Sunday, March 6, 2011

The Foxico-Beck split

The New York Times leads Monday with something that followers of this blog have long expected: the coming enaction of the Sino-Soviet split on the level of Fox News and Glenn Beck. The Times characteristically gets the question reversed. They miss the hidden reverse. They do not understand Beck's physics. At the time of the so-called Sino-Soviet split there were those -- Beck's forebears in the John Birch Society -- who alleged that the split was a mirage, an illusion, an act. The Chinese and the Soviets divorced ironically. To speak of a Foxico-Beck split presumes that there was a genuine union. Instead Fox and Beck ironize the irony of the Sino-Soviet split. The Chinese and the Soviets divorced ironically because they were united underneath. Fox and Beck have never been united. The Chinese and the Soviets were a conjunctive two; Fox and Beck are a disjunctive two. The Chinese and the Soviets were both many (their respective peoples) under the rubric of one ("China," the "U.S.S.R."). Fox is one but does not contain "foxes"; rather, employees and viewers. Beck is one but projects a manifold appearance, in the form of chalk boards. There could thus never be a split of Fox and Beck to parallel the split of China and the U.S.S.R. To unite Fox and Beck would suppose the simple unicity of Beck. Diagrammaticity makes impossible the union of Beck with any organization (thus the irony of the 9-12 Project, and so forth). Beck achieves union with his viewers only when they wake from their slumber of being-there. The split only confirms what we already knew. Fox was always already only being there.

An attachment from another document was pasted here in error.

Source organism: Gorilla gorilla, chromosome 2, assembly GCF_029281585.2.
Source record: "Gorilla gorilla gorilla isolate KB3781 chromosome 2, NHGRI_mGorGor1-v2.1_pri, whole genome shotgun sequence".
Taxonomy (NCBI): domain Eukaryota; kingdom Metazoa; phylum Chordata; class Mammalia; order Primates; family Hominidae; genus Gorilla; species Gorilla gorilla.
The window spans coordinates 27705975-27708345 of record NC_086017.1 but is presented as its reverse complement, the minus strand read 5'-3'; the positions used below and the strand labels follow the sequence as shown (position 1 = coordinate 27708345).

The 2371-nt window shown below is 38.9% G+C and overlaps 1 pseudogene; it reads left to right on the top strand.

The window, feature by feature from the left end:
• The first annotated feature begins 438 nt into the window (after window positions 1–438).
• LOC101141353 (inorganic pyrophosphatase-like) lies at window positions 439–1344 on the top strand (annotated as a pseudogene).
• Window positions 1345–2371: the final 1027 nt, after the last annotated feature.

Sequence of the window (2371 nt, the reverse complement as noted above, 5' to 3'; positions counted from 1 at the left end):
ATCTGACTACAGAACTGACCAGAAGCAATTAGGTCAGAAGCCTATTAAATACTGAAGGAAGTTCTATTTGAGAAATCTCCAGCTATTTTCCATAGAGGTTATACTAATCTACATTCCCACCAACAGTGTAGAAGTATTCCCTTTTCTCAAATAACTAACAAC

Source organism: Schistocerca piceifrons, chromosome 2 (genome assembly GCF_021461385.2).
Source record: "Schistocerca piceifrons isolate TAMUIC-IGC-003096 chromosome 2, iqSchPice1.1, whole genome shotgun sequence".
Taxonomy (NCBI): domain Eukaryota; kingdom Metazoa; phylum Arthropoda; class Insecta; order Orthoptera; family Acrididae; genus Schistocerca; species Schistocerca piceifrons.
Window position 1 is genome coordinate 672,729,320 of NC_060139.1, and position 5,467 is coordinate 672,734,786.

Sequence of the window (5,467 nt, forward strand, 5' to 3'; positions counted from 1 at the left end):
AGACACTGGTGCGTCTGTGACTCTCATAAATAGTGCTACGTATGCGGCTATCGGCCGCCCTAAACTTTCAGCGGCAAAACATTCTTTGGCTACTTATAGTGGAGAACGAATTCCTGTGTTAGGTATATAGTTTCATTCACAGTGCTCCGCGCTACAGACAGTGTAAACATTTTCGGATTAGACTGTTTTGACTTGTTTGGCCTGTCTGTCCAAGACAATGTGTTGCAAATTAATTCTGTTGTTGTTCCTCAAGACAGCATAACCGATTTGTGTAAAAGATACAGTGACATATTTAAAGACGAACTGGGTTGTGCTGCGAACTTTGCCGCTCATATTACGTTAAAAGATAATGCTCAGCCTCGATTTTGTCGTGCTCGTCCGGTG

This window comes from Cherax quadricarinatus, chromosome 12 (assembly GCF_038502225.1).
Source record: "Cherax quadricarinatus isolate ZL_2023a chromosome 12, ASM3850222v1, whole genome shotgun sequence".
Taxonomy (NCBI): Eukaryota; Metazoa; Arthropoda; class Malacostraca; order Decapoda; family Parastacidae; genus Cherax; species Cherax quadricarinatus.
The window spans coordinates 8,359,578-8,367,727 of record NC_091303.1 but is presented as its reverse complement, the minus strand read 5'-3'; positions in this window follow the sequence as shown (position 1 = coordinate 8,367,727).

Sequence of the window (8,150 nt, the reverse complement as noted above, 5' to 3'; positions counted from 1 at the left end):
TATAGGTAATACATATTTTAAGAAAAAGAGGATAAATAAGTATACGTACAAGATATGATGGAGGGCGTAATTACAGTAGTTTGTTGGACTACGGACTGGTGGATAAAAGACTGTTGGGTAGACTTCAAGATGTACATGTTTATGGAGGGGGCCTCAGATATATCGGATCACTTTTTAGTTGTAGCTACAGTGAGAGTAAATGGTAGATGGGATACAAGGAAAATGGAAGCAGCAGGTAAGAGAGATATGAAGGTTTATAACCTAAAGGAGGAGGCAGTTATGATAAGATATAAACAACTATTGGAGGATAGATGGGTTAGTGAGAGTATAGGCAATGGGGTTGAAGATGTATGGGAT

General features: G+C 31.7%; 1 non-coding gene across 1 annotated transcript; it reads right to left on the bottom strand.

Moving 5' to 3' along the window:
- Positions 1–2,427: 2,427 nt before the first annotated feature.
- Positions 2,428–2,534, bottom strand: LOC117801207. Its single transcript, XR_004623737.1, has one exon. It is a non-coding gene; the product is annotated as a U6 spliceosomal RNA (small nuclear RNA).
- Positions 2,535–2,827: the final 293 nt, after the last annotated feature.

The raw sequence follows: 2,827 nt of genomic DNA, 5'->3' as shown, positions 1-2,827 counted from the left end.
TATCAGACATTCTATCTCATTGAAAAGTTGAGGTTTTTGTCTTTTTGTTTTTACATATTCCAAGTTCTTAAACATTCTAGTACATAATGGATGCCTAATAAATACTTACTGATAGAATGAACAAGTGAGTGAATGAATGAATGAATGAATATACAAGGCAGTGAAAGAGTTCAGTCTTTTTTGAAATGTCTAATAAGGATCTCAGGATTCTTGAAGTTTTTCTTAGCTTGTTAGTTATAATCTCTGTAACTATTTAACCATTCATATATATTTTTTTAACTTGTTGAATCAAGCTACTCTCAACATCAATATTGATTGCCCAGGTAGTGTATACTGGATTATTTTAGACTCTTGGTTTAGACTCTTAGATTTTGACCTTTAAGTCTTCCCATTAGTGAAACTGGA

Here follows the Times's account:

He still has numbers that just about any cable news host would envy and, with about two million viewers a night, outdraws all his competition combined. But the erosion is significant enough that Fox News officials are willing to say — anonymously, of course; they don’t want to be identified as criticizing the talent — that they are looking at the end of his contract in December and contemplating life without Mr. Beck.

On the other side, people who work for Mr. Beck point out that he could live without Fox News. Unlike some other cable hosts, Mr. Beck has a huge multiplatform presence: he has sold around four million books, is near the top of talk-radio ratings, has a growing Web site called The Blaze, along with a stage performance that still packs houses. Forbes estimated that his company, Mercury Radio Arts, had more than $30 million in revenue.

How could a breakup between Mr. Beck and Fox News — a bond that seemed made in pre-Apocalyptic heaven — come to pass? They were never great friends to start with: Mr. Beck came to Fox with a huge radio show and had been on CNN Headline News, so he did not owe his entire career to Fox and frequently went off-message. The sniping between Fox News executives and Mr. Beck’s team began soon after he went on the air in 2009.

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